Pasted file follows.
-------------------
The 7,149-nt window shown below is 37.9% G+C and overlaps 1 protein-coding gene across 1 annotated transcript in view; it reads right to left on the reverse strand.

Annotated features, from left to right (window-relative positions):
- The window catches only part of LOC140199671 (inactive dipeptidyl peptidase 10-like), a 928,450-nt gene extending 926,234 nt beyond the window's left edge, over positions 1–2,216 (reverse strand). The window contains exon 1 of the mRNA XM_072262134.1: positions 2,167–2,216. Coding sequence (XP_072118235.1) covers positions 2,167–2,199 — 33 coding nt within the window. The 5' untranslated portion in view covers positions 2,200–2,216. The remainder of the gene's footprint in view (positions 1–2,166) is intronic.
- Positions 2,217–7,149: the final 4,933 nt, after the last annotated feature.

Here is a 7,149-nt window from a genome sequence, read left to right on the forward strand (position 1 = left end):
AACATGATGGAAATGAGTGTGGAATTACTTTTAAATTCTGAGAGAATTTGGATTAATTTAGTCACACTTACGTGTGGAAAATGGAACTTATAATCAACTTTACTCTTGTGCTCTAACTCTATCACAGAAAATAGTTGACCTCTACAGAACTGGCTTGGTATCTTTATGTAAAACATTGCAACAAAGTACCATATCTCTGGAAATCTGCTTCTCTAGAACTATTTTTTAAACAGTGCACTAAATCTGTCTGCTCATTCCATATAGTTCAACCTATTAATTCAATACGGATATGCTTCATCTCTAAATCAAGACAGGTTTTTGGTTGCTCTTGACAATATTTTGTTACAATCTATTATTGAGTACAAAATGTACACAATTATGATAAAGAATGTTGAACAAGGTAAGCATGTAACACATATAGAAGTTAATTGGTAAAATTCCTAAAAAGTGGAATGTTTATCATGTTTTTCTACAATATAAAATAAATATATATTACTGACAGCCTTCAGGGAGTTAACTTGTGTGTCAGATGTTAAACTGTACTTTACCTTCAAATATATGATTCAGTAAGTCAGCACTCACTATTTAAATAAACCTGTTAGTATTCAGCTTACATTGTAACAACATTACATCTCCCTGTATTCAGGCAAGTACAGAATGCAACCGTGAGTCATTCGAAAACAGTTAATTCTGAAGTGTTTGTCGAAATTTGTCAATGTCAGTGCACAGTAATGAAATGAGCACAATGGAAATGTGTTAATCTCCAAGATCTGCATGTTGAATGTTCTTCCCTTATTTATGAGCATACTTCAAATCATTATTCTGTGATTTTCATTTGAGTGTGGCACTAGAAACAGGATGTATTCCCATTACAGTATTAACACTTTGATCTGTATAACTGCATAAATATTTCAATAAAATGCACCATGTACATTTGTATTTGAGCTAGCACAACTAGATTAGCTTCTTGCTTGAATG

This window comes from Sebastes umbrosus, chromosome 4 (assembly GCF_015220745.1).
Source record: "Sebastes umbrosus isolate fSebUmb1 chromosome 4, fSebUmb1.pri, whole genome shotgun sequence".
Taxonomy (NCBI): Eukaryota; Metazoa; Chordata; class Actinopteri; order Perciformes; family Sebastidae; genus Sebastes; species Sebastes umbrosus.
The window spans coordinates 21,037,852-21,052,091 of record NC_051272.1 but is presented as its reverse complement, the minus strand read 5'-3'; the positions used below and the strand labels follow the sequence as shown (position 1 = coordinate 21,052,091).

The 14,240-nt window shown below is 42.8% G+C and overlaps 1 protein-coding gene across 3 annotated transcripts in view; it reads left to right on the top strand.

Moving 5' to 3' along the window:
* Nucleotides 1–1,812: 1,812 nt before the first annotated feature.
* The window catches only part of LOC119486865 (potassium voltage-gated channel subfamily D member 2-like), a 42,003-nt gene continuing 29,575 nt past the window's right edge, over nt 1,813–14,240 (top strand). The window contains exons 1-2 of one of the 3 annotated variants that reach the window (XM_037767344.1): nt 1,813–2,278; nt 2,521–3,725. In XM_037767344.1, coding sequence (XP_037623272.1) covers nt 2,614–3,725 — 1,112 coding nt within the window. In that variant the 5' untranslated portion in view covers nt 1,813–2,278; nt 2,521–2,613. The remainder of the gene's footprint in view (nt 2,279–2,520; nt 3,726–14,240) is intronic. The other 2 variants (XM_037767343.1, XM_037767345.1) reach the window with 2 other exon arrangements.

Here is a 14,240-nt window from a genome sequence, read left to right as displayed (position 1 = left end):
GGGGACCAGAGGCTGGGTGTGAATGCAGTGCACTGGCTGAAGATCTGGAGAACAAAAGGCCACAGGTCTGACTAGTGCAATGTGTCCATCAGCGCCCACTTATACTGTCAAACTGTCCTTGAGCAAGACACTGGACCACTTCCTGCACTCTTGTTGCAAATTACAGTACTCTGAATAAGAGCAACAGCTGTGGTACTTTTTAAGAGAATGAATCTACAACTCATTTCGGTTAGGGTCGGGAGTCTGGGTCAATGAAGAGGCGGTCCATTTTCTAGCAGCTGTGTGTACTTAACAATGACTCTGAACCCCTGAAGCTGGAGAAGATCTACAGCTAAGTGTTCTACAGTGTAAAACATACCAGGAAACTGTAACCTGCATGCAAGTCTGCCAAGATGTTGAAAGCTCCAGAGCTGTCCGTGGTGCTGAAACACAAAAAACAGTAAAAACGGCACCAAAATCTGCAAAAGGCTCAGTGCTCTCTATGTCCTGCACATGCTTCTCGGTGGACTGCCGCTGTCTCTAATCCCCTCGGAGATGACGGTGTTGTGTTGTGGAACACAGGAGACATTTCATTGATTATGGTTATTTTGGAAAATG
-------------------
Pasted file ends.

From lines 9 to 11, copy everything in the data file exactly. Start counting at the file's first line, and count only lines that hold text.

Taxonomy (NCBI): Eukaryota; Metazoa; Chordata; class Actinopteri; order Perciformes; family Sebastidae; genus Sebastes; species Sebastes umbrosus.
The window spans coordinates 21,037,852-21,052,091 of record NC_051272.1 but is presented as its reverse complement, the minus strand read 5'-3'; the positions used below and the strand labels follow the sequence as shown (position 1 = coordinate 21,052,091).

The 14,240-nt window shown below is 42.8% G+C and overlaps 1 protein-coding gene across 3 annotated transcripts in view; it reads left to right on the top strand.